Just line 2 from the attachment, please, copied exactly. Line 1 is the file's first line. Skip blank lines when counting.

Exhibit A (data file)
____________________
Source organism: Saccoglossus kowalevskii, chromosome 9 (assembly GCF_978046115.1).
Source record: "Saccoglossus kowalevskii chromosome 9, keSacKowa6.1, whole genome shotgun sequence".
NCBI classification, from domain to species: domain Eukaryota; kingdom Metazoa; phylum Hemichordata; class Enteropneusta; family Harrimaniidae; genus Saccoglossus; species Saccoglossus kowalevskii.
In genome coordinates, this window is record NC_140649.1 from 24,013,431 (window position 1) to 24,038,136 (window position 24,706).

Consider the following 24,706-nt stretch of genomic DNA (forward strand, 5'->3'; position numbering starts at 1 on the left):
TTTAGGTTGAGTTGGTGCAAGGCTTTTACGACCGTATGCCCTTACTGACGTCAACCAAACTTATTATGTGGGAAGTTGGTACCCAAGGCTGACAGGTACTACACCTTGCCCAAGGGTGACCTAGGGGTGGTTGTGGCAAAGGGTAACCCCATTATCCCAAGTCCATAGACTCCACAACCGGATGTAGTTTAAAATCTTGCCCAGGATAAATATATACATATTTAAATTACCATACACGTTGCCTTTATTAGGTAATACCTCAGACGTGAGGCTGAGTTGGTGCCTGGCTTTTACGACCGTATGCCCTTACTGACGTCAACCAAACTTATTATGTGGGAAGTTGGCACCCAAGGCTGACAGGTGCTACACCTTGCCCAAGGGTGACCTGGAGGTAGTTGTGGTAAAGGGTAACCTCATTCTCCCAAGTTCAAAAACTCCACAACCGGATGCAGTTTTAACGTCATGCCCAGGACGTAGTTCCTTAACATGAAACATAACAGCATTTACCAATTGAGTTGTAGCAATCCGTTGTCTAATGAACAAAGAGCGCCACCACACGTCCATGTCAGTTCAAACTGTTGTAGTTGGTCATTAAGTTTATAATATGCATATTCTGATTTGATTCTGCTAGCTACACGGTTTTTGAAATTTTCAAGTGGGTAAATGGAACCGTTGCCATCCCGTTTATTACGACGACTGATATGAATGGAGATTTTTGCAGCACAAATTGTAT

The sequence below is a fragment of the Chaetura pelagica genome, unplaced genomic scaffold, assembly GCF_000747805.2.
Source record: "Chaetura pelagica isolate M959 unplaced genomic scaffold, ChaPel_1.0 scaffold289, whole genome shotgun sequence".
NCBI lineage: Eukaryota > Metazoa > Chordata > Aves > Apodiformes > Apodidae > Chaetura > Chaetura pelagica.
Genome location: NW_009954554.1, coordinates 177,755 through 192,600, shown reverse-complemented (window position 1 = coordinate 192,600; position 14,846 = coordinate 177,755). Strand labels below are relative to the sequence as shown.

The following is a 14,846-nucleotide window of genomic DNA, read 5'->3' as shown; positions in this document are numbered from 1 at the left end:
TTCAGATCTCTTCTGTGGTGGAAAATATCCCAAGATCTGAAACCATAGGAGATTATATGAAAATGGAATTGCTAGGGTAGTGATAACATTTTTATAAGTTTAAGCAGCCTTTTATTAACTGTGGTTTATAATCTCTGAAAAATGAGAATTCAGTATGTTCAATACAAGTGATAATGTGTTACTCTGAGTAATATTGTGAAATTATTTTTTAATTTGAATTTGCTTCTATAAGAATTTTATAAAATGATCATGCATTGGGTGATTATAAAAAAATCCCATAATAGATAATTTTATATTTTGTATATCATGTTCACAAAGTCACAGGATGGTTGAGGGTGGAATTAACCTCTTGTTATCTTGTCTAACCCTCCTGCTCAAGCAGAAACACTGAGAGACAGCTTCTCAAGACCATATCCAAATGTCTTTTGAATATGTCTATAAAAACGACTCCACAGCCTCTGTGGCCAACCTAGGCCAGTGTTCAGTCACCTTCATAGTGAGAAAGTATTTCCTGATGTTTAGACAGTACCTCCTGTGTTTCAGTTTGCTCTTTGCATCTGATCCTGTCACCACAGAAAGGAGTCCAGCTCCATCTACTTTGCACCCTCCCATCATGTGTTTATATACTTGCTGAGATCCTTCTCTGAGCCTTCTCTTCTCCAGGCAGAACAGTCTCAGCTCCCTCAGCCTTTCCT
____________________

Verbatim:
Source record: "Saccoglossus kowalevskii chromosome 9, keSacKowa6.1, whole genome shotgun sequence".